If adding pebbles for succulents to your planters is a new idea, there are a few questions you may have:
Do the pebbles make the soil retain moisture? As regular readers know, choosing a fast-draining succulent soil is an absolute must for the health of your succulents. This is non-negotiable. So what about adding the pebbles? It’s true that top dressings for succulents prevent the soil losing water to the air through evaporation. But you want the water to travel down through the soil, past the plant’s roots, where it can be absorbed. The small amount of evaporation lost is more than compensated for by the value of the to dressing and a good soil.
Does the top dressing impair air circulation for the soil and roots? Succulent roots need oxygen for the plant to live. Small pockets of air in the gritty soil hold air, allowing the roots to access oxygen. A top dressing of gravel, pebbles or even sand does not prevent the air from reaching the soil and benefiting the plant’s roots. Too much water with insufficient drainage saturates the soil, driving out air pockets and “drowning” the plant. Top dressing in no way impairs your plant’s access to oxygen.
How to tell when your succulents need water if you can’t touch the soil? Many succulent growers determine when to water their plants based on when the soil feels dry. I certainly prefer this method to following a set schedule. Even better is to water when your succulents indicate they need water, and not before. If you truly need to judge the water content of your soil, a chopstick is my preferred “moisture meter”. Insert the chopstick into the soil. If it comes out feeling or looking wet or with soil particles sticking to it, do not water. When it comes out clean and dry — it’s time to water!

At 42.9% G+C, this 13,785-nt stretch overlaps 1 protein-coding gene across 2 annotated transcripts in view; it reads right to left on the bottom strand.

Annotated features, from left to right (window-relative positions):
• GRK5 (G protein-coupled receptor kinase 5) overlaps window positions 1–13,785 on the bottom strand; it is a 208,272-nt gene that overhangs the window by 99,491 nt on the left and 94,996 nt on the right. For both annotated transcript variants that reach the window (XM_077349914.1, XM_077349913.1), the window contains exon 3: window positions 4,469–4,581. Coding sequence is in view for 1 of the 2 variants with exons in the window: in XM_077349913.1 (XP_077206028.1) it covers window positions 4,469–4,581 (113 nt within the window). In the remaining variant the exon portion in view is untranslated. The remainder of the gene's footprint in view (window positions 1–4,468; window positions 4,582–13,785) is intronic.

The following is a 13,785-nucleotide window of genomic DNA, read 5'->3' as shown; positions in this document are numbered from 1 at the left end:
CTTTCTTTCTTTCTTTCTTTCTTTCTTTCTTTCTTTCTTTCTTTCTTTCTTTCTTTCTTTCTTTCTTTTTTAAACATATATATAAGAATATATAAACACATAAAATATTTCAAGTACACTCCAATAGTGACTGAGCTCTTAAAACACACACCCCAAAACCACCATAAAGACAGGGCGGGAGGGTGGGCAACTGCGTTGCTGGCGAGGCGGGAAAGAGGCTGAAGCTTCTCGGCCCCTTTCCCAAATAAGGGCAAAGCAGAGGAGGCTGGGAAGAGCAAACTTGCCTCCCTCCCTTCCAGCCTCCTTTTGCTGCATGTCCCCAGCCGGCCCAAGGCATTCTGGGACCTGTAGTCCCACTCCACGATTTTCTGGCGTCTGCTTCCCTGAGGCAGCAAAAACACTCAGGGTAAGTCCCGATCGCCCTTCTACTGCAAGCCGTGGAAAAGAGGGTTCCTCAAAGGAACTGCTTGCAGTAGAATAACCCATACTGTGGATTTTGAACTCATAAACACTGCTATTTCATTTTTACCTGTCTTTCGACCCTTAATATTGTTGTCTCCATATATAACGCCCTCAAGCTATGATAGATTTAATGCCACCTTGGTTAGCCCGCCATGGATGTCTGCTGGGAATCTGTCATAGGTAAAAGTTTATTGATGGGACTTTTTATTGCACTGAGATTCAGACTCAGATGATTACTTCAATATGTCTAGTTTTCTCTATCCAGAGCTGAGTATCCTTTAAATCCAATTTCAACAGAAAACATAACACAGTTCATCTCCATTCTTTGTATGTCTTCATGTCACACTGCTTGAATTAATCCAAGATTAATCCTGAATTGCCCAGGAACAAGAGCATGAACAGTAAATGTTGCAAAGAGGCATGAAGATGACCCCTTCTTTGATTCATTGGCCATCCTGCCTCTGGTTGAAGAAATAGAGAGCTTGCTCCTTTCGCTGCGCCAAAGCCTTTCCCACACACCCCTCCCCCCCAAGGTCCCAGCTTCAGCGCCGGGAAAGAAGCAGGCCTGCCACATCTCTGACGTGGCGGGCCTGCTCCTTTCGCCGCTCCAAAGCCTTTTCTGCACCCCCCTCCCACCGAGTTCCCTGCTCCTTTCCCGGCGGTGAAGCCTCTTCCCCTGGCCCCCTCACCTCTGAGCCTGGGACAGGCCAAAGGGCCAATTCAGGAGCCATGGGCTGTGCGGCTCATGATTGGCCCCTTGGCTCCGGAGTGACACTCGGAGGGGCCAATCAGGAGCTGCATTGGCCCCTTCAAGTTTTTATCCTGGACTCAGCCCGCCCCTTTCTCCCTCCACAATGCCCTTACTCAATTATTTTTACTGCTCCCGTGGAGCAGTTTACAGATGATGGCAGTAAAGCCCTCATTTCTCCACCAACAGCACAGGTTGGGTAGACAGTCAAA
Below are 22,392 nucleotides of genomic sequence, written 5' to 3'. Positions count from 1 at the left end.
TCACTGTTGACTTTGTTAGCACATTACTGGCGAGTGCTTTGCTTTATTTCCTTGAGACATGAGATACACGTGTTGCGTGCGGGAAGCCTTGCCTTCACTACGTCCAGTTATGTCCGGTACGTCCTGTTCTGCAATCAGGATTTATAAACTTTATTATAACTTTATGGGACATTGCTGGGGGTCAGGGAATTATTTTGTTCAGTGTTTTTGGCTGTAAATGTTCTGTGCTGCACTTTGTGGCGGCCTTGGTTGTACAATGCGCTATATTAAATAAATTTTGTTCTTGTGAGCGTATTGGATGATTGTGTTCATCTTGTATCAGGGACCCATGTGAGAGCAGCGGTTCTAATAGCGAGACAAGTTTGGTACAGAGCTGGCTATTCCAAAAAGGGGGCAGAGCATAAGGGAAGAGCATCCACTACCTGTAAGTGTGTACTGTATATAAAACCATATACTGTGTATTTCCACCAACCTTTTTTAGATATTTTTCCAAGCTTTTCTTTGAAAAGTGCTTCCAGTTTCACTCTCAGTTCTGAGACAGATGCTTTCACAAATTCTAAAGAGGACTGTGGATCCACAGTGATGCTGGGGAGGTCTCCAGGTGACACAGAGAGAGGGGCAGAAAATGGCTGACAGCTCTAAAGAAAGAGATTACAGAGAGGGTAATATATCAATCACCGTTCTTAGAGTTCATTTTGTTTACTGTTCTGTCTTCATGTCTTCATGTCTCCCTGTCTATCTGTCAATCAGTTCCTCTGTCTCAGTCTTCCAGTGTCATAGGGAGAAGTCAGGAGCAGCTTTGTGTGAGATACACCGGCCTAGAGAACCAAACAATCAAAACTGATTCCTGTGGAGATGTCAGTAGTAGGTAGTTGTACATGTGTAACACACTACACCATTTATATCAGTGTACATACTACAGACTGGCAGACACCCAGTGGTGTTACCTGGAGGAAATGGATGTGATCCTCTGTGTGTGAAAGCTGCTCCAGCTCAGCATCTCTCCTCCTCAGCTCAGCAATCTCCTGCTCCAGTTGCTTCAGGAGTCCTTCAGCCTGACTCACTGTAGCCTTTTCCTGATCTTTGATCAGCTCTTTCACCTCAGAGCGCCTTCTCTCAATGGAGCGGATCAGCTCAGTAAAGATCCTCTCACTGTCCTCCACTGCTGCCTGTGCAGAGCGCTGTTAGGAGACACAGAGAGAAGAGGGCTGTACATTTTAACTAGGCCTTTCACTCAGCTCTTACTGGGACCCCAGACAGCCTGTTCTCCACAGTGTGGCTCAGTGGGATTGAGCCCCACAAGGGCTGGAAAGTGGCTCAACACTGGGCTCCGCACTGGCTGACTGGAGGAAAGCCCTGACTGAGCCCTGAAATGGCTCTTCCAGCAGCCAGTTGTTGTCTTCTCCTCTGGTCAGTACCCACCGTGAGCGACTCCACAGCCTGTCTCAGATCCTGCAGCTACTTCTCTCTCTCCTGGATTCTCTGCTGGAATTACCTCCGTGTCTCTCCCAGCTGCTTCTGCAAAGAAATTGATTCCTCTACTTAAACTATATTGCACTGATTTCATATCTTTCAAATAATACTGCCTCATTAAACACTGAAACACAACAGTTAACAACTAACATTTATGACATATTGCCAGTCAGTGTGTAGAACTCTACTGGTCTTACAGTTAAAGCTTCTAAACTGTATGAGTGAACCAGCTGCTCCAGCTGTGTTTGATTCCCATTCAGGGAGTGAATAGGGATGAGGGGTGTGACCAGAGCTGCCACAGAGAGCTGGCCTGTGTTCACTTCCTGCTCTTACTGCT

Where to Buy Pebbles for Succulents?
Now that you understand why and how to use top dressings for your succulents — where to buy them, right? I have a few, good resources to recommend. First, my Amazon store has a section devoted to top dressing for succulents. I’ve included a range of colors, styles and sizes from sand to gravel. Mountain Crest Gardens also has an excellent selection of sand and pebbles for succulents. Consider home stores, with the caveats above in mind as well as pet stores and aquarium supply shops. Get creative with your choices!
Now that you know all the benefits of finishing your succulent planters with top dressing, will you use it? I’d love to know! Please take a moment to leave me a comment and let me know what you think or if you have any questions!
Have fun planting your succulents!